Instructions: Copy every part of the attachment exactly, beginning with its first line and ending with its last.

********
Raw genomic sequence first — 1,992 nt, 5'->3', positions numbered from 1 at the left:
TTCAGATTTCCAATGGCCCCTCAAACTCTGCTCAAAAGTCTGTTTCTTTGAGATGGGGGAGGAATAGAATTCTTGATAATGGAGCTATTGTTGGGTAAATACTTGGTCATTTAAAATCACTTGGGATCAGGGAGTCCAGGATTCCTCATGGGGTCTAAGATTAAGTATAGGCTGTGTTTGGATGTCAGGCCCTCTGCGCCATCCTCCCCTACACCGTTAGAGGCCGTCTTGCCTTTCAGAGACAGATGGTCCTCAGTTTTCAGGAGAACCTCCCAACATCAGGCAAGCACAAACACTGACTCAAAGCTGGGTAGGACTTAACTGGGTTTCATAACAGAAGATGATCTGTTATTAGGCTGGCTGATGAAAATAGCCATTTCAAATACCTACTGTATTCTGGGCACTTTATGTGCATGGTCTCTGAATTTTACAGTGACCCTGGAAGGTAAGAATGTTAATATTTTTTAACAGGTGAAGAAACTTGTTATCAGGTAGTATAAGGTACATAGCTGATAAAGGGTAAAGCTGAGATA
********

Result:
Raw genomic sequence first — 1,992 nt, 5'->3', positions numbered from 1 at the left:
TTCAGATTTCCAATGGCCCCTCAAACTCTGCTCAAAAGTCTGTTTCTTTGAGATGGGGGAGGAATAGAATTCTTGATAATGGAGCTATTGTTGGGTAAATACTTGGTCATTTAAAATCACTTGGGATCAGGGAGTCCAGGATTCCTCATGGGGTCTAAGATTAAGTATAGGCTGTGTTTGGATGTCAGGCCCTCTGCGCCATCCTCCCCTACACCGTTAGAGGCCGTCTTGCCTTTCAGAGACAGATGGTCCTCAGTTTTCAGGAGAACCTCCCAACATCAGGCAAGCACAAACACTGACTCAAAGCTGGGTAGGACTTAACTGGGTTTCATAACAGAAGATGATCTGTTATTAGGCTGGCTGATGAAAATAGCCATTTCAAATACCTACTGTATTCTGGGCACTTTATGTGCATGGTCTCTGAATTTTACAGTGACCCTGGAAGGTAAGAATGTTAATATTTTTTAACAGGTGAAGAAACTTGTTATCAGGTAGTATAAGGTACATAGCTGATAAAGGGTAAAGCTGAGATA